spacer
 
Advanced Search
Astrobiology Magazine Facebook  Astrobiology Magazine Twitter
M1: The Crab Nebula from Hubble
12/25/11
This is the mess that is left when a star explodes. The Crab Nebula, the result of a supernova seen in 1054 AD, is filled with mysterious filaments. The filaments are not only tremendously complex, but appear to have higher speed than expected from a free explosion. The above image, taken by the Hubble Space Telescope, is presented in three colors chosen for scientific interest. The Crab Nebula spans about 10 light-years. In the nebula's very center lies a pulsar: a neutron star as massive as the Sun but with only the size of a small town. The Crab Pulsar rotates about 30 times each second. Credit: NASA, ESA, J. Hester, A. Loll (ASU); Acknowledgement: Davide De Martin (Skyfactory)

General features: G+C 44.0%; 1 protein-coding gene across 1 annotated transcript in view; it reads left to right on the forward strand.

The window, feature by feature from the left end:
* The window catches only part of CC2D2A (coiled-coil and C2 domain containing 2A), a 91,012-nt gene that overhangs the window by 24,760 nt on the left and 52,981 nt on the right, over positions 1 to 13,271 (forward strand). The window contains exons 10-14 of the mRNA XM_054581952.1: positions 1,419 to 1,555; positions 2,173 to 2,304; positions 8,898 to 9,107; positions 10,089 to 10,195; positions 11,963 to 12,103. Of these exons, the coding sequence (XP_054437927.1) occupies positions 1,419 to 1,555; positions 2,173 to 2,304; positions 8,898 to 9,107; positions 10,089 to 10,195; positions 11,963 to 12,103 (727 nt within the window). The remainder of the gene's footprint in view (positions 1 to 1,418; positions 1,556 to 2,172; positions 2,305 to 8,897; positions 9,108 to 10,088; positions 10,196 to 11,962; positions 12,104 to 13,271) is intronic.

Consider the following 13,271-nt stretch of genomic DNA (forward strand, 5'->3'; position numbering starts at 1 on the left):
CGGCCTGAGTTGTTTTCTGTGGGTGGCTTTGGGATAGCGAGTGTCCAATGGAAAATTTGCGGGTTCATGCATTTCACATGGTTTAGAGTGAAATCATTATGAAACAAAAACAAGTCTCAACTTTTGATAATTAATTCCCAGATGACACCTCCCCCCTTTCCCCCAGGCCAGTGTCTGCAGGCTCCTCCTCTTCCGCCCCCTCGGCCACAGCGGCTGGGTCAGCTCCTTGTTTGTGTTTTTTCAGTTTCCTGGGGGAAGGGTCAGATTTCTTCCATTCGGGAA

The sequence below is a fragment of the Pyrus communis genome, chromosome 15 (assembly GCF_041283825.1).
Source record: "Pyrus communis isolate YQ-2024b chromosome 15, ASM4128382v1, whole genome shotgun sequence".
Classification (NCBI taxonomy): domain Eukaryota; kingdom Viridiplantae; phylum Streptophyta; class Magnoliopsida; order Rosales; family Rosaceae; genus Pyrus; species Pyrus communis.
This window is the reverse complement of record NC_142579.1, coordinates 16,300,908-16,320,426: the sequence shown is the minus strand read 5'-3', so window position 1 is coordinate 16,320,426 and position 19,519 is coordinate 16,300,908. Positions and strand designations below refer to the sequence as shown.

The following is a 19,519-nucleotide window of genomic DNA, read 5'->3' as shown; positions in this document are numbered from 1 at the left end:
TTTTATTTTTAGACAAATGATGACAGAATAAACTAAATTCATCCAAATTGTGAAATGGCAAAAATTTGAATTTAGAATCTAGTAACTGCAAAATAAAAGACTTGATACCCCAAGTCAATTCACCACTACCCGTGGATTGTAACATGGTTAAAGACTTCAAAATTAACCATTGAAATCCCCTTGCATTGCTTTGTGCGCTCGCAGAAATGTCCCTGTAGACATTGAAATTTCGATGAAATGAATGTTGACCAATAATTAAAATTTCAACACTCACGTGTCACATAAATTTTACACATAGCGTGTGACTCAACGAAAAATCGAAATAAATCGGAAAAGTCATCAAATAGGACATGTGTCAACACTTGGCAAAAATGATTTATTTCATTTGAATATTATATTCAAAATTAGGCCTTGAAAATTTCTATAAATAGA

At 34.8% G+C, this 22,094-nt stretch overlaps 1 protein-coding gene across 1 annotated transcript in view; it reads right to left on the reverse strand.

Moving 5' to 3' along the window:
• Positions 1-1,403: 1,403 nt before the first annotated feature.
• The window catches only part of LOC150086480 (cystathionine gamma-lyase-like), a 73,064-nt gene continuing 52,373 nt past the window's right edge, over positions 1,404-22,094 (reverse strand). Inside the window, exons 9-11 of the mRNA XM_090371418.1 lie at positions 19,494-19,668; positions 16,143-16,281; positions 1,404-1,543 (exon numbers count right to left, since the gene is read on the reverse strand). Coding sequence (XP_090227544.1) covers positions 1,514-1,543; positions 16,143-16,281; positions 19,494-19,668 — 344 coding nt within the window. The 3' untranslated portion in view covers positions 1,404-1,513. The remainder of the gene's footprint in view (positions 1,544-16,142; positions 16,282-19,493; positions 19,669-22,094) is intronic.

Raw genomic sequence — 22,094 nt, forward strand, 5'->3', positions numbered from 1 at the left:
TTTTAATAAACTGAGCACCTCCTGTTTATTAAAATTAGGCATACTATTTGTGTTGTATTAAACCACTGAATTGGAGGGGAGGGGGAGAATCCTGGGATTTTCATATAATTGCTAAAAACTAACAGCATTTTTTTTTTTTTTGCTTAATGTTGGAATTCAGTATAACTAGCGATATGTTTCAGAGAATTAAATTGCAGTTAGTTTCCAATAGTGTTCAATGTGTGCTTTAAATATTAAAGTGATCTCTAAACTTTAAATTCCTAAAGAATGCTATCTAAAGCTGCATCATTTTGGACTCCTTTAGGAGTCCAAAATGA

M1: The Crab Nebula from Hubble
Add to My Astro


 

Previous | 591-600 | 601-610 | 611-620 | 621-630 | 631-640 | 641-650 | 651-660 | 661-670 | 671-680 | 681-690 | 691-700 | Next  

 

 

 

About Us
Contact Us
Links
Sitemap
Podcast Rss Feed
Daily News Story RSS Feed
Latest News Story RSS Feed
Learn more about RSS
Chief Editor & Executive Producer: Helen Matsos
Copyright © 2014, Astrobio.net